The extension will cost around R400,000, of which we already have half. We are hoping that a good part of the balance will come from public donations, large or small, in cash or building materials, or services of some kind. So if you are in a position to help please contact Derek Joubert on derek.joubert@gmail.com or 073 26 44 399.

Our first urgent need is for cement for the foundations which we will cast in the next fortnight. WPK, Barrydale, has offered to supply at the cost price of R 85,36 per bag and we are appealing for your help. If you wish to speed us on our way, you may buy us a bag at WPK who will store it on our behalf.

We would like to record our thanks to the many people who have helped to get the project off the ground, with either donations or expertise and we are hoping to acknowlede this peramanently on the building itself when we have the official opening in February.

 

Those who have helped so far:

the late Lyn Alison; Zoe Wicomb; Clive Strawbridge; Andew Wittingdale; Marion Barton; Joachim Bittkau; Willie van der Berg; Tela Zasloff (USA); The Dragon School (UK); The Orchard School (Cantebury); Education for Democracy in South Africa; Pierre le Grange; Joyce Minnie; Daniel Southey; Kim van Lingen; Jean du Plessis; Anne Page;

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PROGRESS REPORT: October, November, December 2013, January 2014

THE DAY OF RECONCILIATION PARADE
The December Holiday School and the Day of Reconciliation Parade mark the culmination of the year for Net vir Pret, involving not only the children and youth who have been with us throughout the year but also bringing in the participation of many local groups.  The2013 parade marked the fourth year of support from the Handspring Puppet Company in terms of funding for the event, training and expertise. We were also honoured to have the presence of Mongi Mthombeni, artist in residence at the Centre for Humanities Research at the University of the Western Cape, who acted as overall director. Handspring had also secured funding from the Blumberg Family Foundation in Toronto.

DOWNLOAD ORIGINAL REPORT (reportDec-Feb2014)

It had been agreed that theme for the 2013 Parade would involve bringing the sea back to the Karoo and a story gradually unfolded in which a baby elephant slipped at the waterhole, but was saved from certain death by drowning by a mermaid who had been trapped there when the seas receded aeons ago.

flying fish puppet

Showing his Flying Fish

The elephant parents were so grateful they gave the mermaid one wish and she asked to be able to return to the sea. A conch was sounded and Neptune (accompanied by his glamorous wife, Isabella) arrived, bringing the waves and sea creatures with him to rescue his daughter.

Mongi demonstrating a point

Mongi demonstrating a point

Preparations began as early as September when Handspring’s Adrian Kohler and Basil Jones and Mongi joined the Net vir Pret staff and Young Leaders for a Saturday workshop at the farmhouse to brainstorm the story.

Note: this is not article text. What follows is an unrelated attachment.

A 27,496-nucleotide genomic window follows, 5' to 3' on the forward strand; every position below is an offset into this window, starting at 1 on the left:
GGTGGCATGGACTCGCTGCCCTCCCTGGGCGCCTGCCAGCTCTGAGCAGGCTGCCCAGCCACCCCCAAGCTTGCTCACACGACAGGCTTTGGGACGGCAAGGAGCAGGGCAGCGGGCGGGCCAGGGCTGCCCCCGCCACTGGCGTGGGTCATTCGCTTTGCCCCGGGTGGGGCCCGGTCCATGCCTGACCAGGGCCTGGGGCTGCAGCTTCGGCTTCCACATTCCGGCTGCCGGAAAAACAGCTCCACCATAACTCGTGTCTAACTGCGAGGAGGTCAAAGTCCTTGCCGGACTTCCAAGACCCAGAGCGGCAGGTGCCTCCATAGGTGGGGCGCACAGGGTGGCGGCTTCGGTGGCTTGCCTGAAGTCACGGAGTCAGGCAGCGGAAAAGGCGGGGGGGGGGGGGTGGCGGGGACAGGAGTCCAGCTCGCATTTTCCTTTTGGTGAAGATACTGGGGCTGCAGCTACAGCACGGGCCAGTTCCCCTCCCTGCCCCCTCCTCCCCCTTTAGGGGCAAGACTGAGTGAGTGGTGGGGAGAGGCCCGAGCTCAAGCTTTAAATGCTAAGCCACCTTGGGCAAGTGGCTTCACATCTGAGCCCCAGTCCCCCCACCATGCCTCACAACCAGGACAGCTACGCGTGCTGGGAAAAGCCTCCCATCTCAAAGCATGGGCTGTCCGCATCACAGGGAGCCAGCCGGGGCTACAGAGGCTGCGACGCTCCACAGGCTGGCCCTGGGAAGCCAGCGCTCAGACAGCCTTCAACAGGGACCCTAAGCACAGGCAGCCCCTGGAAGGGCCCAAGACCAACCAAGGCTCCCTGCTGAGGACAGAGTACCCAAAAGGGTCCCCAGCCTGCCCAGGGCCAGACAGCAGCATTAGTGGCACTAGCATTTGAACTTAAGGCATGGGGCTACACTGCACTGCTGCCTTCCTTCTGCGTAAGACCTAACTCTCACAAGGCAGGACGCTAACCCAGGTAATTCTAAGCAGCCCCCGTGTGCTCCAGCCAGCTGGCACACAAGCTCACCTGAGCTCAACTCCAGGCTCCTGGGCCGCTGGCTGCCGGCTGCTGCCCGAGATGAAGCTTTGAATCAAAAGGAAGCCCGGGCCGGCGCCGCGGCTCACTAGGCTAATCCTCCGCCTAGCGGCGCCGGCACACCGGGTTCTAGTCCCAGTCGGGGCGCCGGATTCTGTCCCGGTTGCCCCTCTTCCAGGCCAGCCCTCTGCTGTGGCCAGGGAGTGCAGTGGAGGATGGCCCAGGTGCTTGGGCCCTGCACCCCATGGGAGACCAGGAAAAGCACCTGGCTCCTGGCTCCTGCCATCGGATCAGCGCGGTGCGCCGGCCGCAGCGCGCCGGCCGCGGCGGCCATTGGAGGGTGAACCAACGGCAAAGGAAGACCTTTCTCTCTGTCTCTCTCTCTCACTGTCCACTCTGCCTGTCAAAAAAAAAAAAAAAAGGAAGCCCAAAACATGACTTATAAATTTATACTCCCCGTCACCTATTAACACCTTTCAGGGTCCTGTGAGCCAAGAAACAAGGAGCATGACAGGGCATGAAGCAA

Serious work got underway in November when staff and the seven Interns (see below) travelled to Cape Town for a week at the Handspring workshop, where they were given the opportunity of working alongside the Handspring team, designing and beginning construction of the giant elephant puppets, the mermaid and Isabella.

The following week saw the arrival of Jill Joubert to run a training week with staff, Interns and Young Leaders who would work with the 150 children and youth we expected to join us the week after.

 

Young leaders bring on the Mermaid

Young leaders bring on the Mermaid

Isabella Queen of the Sea

Isabella Queen of the Sea

Jill is an old friend and, under the sponsorship of the Handspring Trust, has worked with us on the parade for four years now. She has established a wonderful rapport with the Young Leaders and this is clear in the affection they hold for her and in the quality of the work that is produced.  She had prepared designs for small puppets which would be made by the children (jelly fish, kite fish, small mermaids, bokkies ) and she then set about training the large team (7 interns, 4 staff, 21 young leaders) in constructing them.

 Making flying jellyfish

Making flying jellyfish

In her report on the workshop Jill says “I was thrilled to see during the parade that the young leaders had conveyed all they had learned to the children in the week they had with them.  The construction and design of the puppets made by the children was of a very high standard. Peter says, if you show energy as a young leader,  it’ll be infectious and the children will echo that energy in their own participation and work.  This clearly happened and is a huge achievement for the Young Leaders of Net vir Pret.”

The Handspring team arrived from Cape Town in the same week and while Jill was running her training at the farmhouse, the Handspring team set up their workshop in the Karoolkie Kelder, a cool and commodious space kindly offered by the Gerald Phillips.  There they continued construction of the giant puppets and some of the interns were delegated to assist them.